4-8 July 2016
Kramer Law building
Africa/Johannesburg timezone
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Effect of 1.712 GHz RF-Clock Signal Distribution on 10 Gbps 1550.89 nm VCSEL Based Transmission over Single Optical Fibre for Square Kilometre Telescope Array

Presented by Mr. George ISOE on 5 Jul 2016 from 10:20 to 10:40
Type: Oral Presentation
Track: Track F - Applied Physics


Distribution of timing and frequency reference signals from the central science processor station to each of the antenna array over optical fibre is of extreme importance to overall Square Kilometre Array (SKA) project. Clock tones are used for data time-stamping, as well as other monitoring and control functions that ensures the telescope array maintains phase coherence during an astronomical observation. After a fast, high resolution sampling process, individual dishes collect enormous amount of data which needs to be transmitted back to the central processor station. The current telescope array network distributes clock tones to digitizers at individual dishes over optical fibres. The collected data from these remote antennae is then transmitted over separate optical fibres back to the processor centre. This does not only increase the complexity in the telescope array network, but also increases the fibre deployment cost due to large amounts of optical fibres required in such a network. In this work, we experimentally demonstrate a cost effective bidirectional VCSEL based clock tone distribution and data transmission over single optical fibre for a telescope array network. A 10 Gbps VCSEL was modulated with a 1.712 GHz RF-clock signal and tuned to achieve different wavelengths by varying its bias current from 4.95 mA to 5.68 mA. Its effect on a 10 Gbps 1550.89 nm VCSEL based transmission at 8.5 mA bias current was then studied for 50 GHz, 75 GHz and 100 GHz channel spacing, at counter propagation direction. A negligible RF-clock interference penalty of 0.07dB, 0.05 dB, and 0.04 dB was incurred for 50 GHz, 75 GHz and 100 GHz channel spacing respectively. Results from this work show that the two signals can be integrated successfully over a single optical fibre without any remarkable interference penalty on the transmitted data, even at a small channel spacing of 50 GHz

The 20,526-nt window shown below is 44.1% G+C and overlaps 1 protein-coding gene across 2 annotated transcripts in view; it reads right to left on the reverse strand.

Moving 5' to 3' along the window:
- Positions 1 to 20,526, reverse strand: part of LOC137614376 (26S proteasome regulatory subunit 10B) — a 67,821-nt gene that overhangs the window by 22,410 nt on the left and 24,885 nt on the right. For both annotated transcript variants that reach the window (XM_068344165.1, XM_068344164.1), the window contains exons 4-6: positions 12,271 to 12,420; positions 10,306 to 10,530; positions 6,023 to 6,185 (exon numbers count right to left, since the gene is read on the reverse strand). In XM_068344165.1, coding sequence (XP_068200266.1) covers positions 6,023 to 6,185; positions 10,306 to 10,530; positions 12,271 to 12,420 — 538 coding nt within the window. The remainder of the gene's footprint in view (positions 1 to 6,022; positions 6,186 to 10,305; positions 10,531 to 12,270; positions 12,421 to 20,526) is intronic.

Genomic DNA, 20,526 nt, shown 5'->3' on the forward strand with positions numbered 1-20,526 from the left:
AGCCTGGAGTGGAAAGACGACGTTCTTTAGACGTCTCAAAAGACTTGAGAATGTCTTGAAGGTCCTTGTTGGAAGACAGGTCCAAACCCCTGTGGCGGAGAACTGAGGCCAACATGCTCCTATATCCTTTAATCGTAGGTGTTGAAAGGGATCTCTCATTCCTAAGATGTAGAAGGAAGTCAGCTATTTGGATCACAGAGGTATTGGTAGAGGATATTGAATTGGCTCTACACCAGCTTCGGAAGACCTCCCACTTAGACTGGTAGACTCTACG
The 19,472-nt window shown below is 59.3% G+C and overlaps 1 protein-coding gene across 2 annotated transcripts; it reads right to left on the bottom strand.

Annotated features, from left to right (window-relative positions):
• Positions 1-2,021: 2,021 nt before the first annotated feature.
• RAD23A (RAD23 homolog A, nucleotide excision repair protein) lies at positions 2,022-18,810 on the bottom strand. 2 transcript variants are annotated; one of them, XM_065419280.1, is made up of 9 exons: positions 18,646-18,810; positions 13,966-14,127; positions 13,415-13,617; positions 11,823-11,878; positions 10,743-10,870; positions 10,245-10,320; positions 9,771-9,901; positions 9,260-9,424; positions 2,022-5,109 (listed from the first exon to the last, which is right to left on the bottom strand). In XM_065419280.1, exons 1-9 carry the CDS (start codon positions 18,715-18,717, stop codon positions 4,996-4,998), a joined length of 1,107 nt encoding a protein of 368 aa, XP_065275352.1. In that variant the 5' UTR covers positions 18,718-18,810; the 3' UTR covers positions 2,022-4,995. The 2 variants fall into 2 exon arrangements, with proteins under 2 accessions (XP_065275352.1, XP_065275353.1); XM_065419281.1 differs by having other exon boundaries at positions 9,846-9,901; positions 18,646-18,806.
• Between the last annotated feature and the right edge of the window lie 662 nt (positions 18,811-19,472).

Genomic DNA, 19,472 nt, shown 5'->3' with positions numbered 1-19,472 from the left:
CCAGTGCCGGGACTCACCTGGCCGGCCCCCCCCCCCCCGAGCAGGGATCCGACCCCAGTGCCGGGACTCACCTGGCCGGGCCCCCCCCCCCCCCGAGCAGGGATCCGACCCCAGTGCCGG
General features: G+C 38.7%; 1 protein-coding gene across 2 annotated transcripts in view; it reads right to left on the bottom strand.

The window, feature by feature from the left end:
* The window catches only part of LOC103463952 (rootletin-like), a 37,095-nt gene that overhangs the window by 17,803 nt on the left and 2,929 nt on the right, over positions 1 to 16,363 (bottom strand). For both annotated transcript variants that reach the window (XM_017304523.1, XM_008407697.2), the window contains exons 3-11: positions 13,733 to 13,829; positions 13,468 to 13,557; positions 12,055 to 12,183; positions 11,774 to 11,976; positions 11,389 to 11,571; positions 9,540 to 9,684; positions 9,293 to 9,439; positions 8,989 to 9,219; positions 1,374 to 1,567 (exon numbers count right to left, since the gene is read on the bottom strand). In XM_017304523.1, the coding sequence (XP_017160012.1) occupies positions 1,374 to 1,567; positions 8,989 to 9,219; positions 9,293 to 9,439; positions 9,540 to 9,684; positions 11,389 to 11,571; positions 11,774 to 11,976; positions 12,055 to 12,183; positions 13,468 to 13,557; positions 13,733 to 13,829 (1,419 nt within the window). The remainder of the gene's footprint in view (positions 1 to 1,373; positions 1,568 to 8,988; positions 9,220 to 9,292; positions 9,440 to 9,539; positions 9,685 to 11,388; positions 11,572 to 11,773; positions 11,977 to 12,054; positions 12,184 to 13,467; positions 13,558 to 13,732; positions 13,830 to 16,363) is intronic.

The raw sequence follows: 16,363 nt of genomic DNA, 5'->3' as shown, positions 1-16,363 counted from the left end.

Prof. Tim Gibbon,Tim.Gibbon@nmmu.ac.za, Centre for Broadband Communication, Nelson Mandela Metropolitan University






Location: Kramer Law building
Address: UCT Middle Campus Cape Town
Room: LT2

Primary authors

  • Mr. George ISOE Centre for Broadband Communication,Nelson Mandela Metropolitan University